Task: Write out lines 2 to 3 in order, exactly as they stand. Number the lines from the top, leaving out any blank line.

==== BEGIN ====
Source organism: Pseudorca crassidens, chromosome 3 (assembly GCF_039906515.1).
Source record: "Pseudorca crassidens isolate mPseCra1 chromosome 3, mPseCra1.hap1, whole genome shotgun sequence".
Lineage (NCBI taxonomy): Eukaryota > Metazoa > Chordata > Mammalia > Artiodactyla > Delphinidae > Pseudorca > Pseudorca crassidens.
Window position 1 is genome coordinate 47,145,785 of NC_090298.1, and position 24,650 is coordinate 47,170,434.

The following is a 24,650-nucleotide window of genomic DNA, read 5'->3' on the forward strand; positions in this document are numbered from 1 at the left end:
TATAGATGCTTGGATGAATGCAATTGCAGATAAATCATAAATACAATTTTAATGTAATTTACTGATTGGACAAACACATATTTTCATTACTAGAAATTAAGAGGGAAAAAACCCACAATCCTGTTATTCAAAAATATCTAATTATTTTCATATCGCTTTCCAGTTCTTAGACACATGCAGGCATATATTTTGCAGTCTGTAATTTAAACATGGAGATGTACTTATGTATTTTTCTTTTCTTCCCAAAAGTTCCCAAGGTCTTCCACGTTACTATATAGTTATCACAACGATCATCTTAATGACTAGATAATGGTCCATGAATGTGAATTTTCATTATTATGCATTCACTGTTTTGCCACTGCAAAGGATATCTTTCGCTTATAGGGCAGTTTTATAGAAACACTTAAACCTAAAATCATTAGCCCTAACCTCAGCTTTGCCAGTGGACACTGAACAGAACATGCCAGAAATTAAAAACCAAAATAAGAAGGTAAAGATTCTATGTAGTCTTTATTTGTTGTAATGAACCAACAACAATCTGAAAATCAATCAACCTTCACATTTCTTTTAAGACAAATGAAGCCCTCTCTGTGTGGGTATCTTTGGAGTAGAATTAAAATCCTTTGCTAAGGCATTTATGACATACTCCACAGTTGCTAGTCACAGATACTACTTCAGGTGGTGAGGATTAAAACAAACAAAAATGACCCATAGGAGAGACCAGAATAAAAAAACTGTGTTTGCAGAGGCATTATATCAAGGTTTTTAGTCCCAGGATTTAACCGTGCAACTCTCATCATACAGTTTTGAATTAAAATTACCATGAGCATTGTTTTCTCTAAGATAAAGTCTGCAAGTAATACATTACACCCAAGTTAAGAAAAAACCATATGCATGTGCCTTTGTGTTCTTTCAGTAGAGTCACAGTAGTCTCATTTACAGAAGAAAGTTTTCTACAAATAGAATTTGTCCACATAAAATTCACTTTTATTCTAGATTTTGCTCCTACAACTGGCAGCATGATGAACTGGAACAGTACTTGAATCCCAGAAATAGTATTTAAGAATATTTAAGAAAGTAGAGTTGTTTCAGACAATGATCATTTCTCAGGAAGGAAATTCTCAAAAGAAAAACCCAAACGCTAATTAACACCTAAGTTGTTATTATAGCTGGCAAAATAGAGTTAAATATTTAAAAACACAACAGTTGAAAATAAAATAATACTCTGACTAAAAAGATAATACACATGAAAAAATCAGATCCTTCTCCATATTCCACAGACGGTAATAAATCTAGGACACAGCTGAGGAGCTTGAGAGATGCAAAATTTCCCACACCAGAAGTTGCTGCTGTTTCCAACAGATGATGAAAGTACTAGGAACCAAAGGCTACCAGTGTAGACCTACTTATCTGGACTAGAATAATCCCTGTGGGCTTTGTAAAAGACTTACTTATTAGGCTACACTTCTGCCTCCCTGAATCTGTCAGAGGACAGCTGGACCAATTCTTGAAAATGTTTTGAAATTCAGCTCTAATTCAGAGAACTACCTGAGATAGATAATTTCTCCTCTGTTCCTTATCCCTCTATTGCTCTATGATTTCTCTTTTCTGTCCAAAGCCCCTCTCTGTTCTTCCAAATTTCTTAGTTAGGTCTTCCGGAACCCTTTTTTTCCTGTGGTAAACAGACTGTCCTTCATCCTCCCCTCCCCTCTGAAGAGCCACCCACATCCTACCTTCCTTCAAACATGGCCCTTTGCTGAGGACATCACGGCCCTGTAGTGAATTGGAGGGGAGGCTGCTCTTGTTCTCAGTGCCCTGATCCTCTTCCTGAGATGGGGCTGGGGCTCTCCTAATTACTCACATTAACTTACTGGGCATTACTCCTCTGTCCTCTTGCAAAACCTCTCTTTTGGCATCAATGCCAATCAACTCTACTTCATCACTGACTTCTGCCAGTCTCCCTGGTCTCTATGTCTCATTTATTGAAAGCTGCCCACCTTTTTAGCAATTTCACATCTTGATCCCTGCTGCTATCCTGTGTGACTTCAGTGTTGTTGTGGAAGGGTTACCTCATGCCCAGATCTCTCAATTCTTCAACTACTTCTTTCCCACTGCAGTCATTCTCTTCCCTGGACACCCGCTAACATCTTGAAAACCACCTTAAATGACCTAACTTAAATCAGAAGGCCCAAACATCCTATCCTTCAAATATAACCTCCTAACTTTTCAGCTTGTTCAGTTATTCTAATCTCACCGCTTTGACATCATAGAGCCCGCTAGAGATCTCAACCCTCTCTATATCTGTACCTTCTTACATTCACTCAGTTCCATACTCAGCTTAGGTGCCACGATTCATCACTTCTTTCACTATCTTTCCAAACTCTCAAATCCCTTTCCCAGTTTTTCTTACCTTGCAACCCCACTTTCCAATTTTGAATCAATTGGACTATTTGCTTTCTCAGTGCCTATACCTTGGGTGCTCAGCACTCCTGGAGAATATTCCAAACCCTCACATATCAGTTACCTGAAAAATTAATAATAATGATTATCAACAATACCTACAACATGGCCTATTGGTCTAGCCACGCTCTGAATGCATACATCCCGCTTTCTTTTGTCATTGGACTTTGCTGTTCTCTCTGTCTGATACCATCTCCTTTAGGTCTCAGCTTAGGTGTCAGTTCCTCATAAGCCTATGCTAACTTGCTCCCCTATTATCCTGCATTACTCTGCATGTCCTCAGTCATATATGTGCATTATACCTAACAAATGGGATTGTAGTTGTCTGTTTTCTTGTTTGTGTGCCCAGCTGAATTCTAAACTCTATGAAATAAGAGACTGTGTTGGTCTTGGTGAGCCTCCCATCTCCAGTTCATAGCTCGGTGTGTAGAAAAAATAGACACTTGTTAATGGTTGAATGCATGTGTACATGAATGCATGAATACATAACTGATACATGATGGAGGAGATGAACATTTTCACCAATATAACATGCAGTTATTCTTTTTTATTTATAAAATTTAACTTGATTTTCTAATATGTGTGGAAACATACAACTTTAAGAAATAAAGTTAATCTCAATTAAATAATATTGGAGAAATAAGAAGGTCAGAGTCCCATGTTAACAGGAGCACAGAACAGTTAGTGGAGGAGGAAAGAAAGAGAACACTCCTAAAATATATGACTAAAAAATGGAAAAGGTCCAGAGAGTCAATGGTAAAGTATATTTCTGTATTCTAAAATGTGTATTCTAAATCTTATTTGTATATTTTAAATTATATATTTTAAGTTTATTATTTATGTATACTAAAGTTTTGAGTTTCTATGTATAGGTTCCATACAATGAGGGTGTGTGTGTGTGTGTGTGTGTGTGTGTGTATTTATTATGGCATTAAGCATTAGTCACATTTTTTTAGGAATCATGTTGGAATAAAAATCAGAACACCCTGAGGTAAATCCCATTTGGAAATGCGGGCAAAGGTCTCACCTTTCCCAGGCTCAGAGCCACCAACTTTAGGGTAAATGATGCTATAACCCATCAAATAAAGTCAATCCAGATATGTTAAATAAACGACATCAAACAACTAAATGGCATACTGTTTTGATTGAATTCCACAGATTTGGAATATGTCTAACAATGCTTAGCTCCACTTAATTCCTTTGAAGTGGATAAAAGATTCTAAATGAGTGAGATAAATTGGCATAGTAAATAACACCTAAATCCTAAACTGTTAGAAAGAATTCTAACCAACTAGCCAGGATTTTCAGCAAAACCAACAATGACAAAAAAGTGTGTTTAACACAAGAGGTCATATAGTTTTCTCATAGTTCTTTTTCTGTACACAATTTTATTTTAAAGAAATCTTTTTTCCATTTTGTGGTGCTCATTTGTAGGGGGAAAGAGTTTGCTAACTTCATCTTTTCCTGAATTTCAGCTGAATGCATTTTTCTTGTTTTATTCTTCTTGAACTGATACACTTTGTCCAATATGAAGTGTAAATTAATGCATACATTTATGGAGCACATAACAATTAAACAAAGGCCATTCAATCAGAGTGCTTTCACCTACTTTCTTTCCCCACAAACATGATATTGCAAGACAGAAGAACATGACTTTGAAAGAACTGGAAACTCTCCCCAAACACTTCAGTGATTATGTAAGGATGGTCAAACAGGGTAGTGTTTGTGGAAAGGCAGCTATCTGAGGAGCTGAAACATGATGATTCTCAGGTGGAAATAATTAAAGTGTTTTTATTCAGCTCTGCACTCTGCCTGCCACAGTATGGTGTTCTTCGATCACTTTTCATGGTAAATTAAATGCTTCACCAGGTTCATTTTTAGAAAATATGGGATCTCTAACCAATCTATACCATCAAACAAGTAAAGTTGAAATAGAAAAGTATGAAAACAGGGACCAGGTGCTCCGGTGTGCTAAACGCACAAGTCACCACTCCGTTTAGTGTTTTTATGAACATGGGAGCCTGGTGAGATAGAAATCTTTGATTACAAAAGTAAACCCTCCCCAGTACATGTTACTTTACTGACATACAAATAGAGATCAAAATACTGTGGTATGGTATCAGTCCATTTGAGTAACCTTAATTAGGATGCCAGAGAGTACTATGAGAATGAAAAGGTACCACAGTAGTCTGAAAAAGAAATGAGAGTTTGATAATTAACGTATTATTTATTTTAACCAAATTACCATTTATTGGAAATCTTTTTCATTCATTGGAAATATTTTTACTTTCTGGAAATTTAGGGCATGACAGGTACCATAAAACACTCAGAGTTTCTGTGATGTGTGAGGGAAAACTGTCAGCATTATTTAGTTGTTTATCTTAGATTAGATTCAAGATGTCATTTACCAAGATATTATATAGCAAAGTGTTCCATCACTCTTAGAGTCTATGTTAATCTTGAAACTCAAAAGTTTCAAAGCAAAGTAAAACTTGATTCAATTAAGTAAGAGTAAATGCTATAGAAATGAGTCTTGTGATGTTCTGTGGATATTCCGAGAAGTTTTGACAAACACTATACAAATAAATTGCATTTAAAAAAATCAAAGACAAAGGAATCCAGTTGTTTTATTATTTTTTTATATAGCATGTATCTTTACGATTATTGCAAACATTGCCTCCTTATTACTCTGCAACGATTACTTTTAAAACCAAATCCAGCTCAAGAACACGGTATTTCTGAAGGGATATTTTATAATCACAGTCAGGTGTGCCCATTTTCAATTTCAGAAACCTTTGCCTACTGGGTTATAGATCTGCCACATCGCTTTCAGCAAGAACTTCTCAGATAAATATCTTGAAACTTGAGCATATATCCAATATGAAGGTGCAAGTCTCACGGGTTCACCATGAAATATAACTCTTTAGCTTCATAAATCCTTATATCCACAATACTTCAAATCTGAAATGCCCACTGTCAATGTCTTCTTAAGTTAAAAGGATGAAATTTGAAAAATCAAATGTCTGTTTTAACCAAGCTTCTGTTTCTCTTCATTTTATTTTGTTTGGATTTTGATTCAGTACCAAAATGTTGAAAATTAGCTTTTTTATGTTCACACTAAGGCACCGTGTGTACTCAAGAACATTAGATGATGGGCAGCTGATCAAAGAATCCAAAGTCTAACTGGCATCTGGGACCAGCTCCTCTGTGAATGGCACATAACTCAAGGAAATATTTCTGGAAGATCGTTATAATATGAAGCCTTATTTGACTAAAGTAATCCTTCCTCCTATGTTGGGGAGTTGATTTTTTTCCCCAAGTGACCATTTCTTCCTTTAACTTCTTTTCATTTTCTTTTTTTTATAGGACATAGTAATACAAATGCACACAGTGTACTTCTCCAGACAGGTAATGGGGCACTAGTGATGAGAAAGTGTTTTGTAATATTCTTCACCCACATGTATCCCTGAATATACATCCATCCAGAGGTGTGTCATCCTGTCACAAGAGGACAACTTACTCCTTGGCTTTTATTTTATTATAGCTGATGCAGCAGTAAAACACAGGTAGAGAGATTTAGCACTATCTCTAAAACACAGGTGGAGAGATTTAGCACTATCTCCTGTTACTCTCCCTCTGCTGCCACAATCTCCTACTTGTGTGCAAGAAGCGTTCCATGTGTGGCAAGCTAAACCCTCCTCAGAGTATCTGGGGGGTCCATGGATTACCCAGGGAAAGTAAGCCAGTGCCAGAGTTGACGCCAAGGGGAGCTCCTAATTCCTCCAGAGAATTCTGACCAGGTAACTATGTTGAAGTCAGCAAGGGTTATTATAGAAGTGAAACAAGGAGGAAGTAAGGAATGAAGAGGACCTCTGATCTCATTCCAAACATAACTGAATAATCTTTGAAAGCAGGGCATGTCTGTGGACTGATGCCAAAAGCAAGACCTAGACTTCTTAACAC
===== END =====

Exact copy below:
Source record: "Pseudorca crassidens isolate mPseCra1 chromosome 3, mPseCra1.hap1, whole genome shotgun sequence".
Lineage (NCBI taxonomy): Eukaryota > Metazoa > Chordata > Mammalia > Artiodactyla > Delphinidae > Pseudorca > Pseudorca crassidens.